7 Buying Signals the Customer is Ready to Buy

You are in a Sales Conversation with a prospect. The discussion went well and mostly covered features, benefits, and how they relate to the prospect’s use cases. But now what? Should you push for the close?
If you’re not sure, it’s best to ask, “What are the best next steps?” But in many situations, you don’t need to ask explicitly because the prospect has already told you they want to move forward.
During the conversation, the prospect decided if they want to move forward with the purchase or not.
The decision influences the following questions. Instead of asking more product-related questions, they start to give you so-called buying signals. Buying signals are questions that indicate the purchase.

Here are seven of the most common buying signals:

“Can I try the product?”

Especially in the B2B world, prospects want to give your product a try before purchasing. Get them set up with a trial right after the call. Agree days where you check in with each other to make sure everything works as expected.
If you offer services, such as consulting, provide a small Proof of Concept (POC) that allows the prospect to get a better feeling for you and your work. A PoC could be a paid white paper or consulting on a well-scoped sub-project.

“How can I pay?” (using a Credit Card, PO Invoice, …)

Or also “Can I pay via Credit Card?”, “Do you accept Purchase Order and Invoice?”

They are clear to get this done today, and now they want to check out.

Pricing details

“Do I need to sign an annual contract?” “Can I choose a monthly commitment?”

Explain your terms, and ask specific questions if the prospect requests unusual pricing details, such as a monthly contract (when you usually do yearly or multi-year deals).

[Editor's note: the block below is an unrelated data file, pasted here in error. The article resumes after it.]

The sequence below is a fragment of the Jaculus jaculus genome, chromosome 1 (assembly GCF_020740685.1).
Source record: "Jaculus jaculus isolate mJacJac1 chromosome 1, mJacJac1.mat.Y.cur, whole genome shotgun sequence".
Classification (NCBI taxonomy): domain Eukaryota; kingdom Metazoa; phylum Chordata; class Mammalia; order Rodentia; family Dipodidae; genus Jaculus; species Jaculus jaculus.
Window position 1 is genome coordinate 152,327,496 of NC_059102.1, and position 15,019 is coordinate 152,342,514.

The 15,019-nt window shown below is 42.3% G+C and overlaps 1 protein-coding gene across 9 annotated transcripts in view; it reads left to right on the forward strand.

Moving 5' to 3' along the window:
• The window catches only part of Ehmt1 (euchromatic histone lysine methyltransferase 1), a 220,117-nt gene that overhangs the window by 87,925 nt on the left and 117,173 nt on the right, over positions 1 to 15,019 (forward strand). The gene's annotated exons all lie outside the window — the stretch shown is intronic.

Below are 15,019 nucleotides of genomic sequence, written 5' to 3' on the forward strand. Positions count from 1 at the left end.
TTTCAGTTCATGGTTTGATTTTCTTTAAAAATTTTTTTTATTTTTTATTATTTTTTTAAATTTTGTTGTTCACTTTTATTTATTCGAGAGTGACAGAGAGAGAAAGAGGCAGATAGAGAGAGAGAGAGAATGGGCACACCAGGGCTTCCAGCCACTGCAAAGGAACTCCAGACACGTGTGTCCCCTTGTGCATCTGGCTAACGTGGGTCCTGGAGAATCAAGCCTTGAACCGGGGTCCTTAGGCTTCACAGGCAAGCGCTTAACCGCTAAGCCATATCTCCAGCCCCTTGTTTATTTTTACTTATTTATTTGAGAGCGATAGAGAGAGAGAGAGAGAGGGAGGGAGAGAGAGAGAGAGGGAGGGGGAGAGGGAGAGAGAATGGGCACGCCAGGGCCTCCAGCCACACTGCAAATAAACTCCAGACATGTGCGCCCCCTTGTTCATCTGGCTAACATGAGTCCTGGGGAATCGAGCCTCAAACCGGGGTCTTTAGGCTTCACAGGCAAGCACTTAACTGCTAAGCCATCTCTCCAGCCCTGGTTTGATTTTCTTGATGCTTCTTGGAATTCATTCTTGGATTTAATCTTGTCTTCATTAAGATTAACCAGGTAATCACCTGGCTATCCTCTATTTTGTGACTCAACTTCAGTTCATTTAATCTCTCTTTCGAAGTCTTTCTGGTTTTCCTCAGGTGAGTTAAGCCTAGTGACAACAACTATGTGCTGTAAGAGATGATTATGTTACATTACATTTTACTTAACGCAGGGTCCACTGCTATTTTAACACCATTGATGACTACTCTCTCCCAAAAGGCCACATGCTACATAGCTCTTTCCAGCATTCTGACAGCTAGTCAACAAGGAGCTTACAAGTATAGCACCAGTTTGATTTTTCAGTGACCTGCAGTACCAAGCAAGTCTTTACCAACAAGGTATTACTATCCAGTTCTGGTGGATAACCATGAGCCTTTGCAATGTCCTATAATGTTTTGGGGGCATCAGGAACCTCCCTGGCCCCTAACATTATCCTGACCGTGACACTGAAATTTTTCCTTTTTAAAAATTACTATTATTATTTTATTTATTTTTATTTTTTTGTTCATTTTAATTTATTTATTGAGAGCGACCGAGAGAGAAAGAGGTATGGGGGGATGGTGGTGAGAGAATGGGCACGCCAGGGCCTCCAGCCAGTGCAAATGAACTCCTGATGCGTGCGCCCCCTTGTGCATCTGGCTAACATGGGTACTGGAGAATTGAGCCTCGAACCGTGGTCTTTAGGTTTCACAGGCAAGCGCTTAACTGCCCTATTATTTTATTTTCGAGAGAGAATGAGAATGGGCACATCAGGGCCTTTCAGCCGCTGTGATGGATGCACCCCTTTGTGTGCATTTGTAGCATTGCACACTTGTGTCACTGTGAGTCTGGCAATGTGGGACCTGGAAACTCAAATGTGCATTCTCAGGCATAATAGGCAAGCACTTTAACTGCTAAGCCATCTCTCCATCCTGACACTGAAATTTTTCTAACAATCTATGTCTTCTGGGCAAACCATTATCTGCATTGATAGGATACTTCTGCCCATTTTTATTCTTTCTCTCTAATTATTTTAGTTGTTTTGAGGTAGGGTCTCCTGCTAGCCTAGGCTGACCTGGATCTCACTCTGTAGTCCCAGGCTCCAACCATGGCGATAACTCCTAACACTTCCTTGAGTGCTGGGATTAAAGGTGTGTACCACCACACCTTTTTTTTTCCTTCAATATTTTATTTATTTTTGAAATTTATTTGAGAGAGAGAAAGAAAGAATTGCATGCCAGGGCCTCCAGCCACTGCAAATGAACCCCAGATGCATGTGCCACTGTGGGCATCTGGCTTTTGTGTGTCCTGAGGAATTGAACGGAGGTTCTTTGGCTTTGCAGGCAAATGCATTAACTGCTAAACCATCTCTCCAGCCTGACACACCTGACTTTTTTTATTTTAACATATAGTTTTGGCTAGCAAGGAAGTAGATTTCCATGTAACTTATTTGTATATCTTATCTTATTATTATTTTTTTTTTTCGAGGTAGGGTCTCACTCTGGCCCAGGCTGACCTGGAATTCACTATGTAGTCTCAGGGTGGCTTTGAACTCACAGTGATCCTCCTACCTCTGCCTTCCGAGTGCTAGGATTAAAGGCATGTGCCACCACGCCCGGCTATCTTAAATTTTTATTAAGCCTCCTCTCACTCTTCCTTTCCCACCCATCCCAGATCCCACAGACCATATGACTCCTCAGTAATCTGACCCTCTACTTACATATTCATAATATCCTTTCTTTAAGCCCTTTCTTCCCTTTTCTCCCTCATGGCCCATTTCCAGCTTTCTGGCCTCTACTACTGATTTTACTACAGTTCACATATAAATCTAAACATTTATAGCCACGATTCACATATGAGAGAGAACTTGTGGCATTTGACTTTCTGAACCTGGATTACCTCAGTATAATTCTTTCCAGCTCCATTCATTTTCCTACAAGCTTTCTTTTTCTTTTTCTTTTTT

Go over your payment terms.

Asking, “Where do we go from here?”

The prospect decided to move forward and wants to know about the next steps on your side. Do you require a trial? Do you need business information for a quote?
Discuss all information you need on your end, as well as their next steps. Do they need to involve other departments such as legal? How can you get a PO Number or get listed as a vendor? Do you need to provide any other necessary paperwork?

Send me a quote with everything we discussed

Clear signal to move forward. Summarize all talking points of the discussion and ask for any additional information you might need for the quote, such as an address or contact person.

Asking about additional services, such as extended support contracts or the like

The product is a good fit; now the prospect wants to know how well you can take care of them around your actual offering. Ask specific questions to understand their needs here profoundly. Why do they think they need additional support? What are their motives? Services like support contracts are a lucrative additional revenue stream. Even if you don’t offer anything like that by default, ask more questions to understand the prospect’s requirements and develop an extended offer satisfying the prospect’s needs.

Asked for Case Studies, reference customers

How well could you help other customers in the past? Make sure you have references available you can share. Some of them might require explicit, written approval.
Also, try to find people at the customer’s organization who are open to discuss their experience with you with your current prospect.

Now it’s your turn. Go out and listen carefully to these buying signals in your next sales conversations.

Does your business and sales process have different buying signals, and you’d like to get your strategy to the next level? Get in touch to discuss your requirements and how we can work together.

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